't understand how these people cannot do their jobs that they're elected to. so i'm wondering what's your take on what's going on in washington? you're sitting in washington. >> right. the at least we have bipartisan agreement it's all nuts, right? everyone agrees this is ridiculous and in spite of what they say, they've been talking about it for months and years and there was ample talk about what a framework should be through the election, which wasn't that long ago. there's plenty of debate. to tie the two stories we have been talking wiabout together, there was a colin powerful doctrine that general schwartzkopf executed so well in the first gulf war. which was have an exit strategy and using overwhelming force. this congress had an exit strategy. they had the idea of overwhelming force, and they set themselves these limits. if they got through this deadline the pain would be so great on themself -- this is self-imposed -- they would find a way out. they have not executed their own strategy and been able to vote for their own leadership. what you have in washington just to take a step back
. >> this government would lead the country in a transitional phase, which would end with new elections. they could be presidential elections if the parties concerned agree to it, or parliamentary elections.% >> but what role syria's president assad might play -- on that brahimi said nothing. syria's opposition has already dismissed his suggestions. hope for a rapid end to the bloodshed seems optimistic. >> syria will be the special focus later this half hour. >> we will have a special report from the turkish-syrian border. in other news, u.s. president barack obama has broken off his christmas vacation to resume talks on the so-called fiscal cliff, taxes and spending cuts unless democrats and republicans reach a deal by new year's eve. >> nearly all the major players in those negotiations are starting to agree on one thing, and that is that a deal is virtually impossible by that deadline. senior officials say there is little hope of a grand bargain to shave trillions of dollars off of america's mountain of debt. >> applause for the bell at the start of the trading day is a daily ritual at the new
as pirptions when you could have done more much this elective life and i know malia brought up the love for your family but some. our legislative staff have been waiting with shots to get the festivity started and so thank you sean for your years of service. >>> thank you very much mr. president i'll try to keep it brief and needless to say, i don't believe that sean elsburnd was the first people to endorse he for supervisor but, one of the things that, became very clear to my when i first got elected and started talking to colleagues on the board of supervisors was how seriously sean else person takes this job and i don't know that i fully appreciated how challenging this job can be. it's a job that really dmadle the very best of all of us to do this right besides the legislative work, the work that happens in terms of you know serving addressing the nuts and bolts of what happens in a neighborhood, what was so incredible about coming on the board and talking to sean was just learning from him how he approached it up you know that the fact that he saw this as an opportunity to serve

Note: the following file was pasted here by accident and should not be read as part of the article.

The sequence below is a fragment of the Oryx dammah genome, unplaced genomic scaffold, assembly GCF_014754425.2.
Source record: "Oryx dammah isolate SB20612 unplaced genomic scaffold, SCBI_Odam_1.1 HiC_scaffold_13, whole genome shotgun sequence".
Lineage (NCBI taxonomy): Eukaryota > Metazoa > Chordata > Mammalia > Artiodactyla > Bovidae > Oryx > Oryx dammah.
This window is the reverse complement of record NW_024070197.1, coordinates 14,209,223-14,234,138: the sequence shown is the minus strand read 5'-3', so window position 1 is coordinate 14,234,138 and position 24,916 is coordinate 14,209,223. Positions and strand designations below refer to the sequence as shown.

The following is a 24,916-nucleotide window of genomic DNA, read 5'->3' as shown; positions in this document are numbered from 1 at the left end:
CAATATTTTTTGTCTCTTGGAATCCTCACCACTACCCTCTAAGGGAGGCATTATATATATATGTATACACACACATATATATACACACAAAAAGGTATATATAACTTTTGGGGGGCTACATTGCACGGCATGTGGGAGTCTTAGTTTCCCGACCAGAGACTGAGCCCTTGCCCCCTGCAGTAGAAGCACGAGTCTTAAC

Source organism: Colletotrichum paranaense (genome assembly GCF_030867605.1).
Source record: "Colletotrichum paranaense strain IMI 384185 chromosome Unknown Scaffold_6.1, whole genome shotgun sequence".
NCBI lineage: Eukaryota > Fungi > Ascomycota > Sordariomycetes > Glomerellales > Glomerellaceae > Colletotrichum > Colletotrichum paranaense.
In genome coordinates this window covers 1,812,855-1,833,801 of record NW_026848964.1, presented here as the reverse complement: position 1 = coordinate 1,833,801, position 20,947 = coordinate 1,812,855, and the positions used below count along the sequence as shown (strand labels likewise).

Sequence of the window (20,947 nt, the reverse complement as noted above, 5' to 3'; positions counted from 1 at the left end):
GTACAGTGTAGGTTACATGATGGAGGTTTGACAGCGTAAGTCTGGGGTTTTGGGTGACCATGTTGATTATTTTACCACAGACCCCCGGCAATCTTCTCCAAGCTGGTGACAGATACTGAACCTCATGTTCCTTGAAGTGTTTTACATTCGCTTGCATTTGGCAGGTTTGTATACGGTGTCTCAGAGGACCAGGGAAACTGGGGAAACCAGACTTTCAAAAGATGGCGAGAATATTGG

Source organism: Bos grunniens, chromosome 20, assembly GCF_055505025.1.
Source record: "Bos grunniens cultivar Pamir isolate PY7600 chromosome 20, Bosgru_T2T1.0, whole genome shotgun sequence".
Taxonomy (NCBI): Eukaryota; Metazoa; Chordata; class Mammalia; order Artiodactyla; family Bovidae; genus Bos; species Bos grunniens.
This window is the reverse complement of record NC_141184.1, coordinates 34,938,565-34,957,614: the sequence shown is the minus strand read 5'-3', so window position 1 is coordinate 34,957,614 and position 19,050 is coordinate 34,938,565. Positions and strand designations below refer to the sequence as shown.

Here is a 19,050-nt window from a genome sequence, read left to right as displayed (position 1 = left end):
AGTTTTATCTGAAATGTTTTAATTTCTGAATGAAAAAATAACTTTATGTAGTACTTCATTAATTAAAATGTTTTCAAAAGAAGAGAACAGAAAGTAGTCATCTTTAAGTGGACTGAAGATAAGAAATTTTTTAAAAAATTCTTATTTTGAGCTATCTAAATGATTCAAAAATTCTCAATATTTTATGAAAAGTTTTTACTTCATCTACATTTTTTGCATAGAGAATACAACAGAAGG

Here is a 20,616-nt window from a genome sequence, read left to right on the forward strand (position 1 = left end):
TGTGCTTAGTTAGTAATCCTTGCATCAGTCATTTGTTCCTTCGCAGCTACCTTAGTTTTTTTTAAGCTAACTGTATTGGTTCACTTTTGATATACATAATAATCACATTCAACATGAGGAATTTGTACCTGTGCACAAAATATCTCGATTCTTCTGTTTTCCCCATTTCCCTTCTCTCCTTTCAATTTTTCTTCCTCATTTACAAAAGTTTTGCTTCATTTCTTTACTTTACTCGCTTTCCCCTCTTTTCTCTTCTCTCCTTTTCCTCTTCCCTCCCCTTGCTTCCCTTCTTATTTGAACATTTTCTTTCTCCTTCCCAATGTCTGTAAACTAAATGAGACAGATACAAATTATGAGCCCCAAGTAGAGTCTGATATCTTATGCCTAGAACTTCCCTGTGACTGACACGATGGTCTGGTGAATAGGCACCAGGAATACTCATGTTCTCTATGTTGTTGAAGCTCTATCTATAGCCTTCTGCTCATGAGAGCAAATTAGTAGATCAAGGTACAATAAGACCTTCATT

of the ordinance by elected officials or department heads, but also those that come directly to us and don't go through the task force. is that right? >> i think this language was included just to make sure it was clear that any referral from the task force or in the off chance by the supervisor of record. this is not something that would come directly to the commission. >> but a referral, where the order of determination is a willful violation of a department head or an elected official would still go under chapter 3; right? >> correct. >> and this is just referring to allegations of non-willful. >> okay. >> so katherine is right in one aspect that the potential exists and the other part of this there was a concern that if something that staff was not a party of interest, if you will and a referral. so the only time that staff would be a party of interest is if we initiated the complaint and therefore, the executive director wouldn't have a role apart from providing you a legal recommendation on what was presented to him. that shows the intent of this. so that if a referral came allege